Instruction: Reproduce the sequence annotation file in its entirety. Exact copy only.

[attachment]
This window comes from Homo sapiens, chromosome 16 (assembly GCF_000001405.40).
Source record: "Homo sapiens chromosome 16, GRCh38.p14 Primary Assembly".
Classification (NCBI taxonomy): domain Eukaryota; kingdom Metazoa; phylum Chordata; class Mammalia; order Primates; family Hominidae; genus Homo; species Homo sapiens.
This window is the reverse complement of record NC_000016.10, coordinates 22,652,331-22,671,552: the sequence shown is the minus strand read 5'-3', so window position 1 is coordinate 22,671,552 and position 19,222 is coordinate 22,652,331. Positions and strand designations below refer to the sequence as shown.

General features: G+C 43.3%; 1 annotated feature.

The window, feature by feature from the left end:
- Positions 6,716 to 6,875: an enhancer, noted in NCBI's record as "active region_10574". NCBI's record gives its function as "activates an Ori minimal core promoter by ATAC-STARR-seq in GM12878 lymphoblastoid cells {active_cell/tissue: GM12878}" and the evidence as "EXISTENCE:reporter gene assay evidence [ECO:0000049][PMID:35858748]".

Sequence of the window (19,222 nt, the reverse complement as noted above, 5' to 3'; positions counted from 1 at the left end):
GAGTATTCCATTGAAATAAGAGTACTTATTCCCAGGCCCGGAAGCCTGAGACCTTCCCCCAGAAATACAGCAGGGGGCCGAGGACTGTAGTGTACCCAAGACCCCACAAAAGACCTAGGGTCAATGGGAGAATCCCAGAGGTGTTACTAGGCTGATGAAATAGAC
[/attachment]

This window comes from Homo sapiens, chromosome 16 (assembly GCF_000001405.40).
Source record: "Homo sapiens chromosome 16, GRCh38.p14 Primary Assembly".
Classification (NCBI taxonomy): domain Eukaryota; kingdom Metazoa; phylum Chordata; class Mammalia; order Primates; family Hominidae; genus Homo; species Homo sapiens.
This window is the reverse complement of record NC_000016.10, coordinates 22,652,331-22,671,552: the sequence shown is the minus strand read 5'-3', so window position 1 is coordinate 22,671,552 and position 19,222 is coordinate 22,652,331. Positions and strand designations below refer to the sequence as shown.

General features: G+C 43.3%; 1 annotated feature.

The window, feature by feature from the left end:
- Positions 6,716 to 6,875: an enhancer, noted in NCBI's record as "active region_10574". NCBI's record gives its function as "activates an Ori minimal core promoter by ATAC-STARR-seq in GM12878 lymphoblastoid cells {active_cell/tissue: GM12878}" and the evidence as "EXISTENCE:reporter gene assay evidence [ECO:0000049][PMID:35858748]".

Sequence of the window (19,222 nt, the reverse complement as noted above, 5' to 3'; positions counted from 1 at the left end):
GAGTATTCCATTGAAATAAGAGTACTTATTCCCAGGCCCGGAAGCCTGAGACCTTCCCCCAGAAATACAGCAGGGGGCCGAGGACTGTAGTGTACCCAAGACCCCACAAAAGACCTAGGGTCAATGGGAGAATCCCAGAGGTGTTACTAGGCTGATGAAATAGAC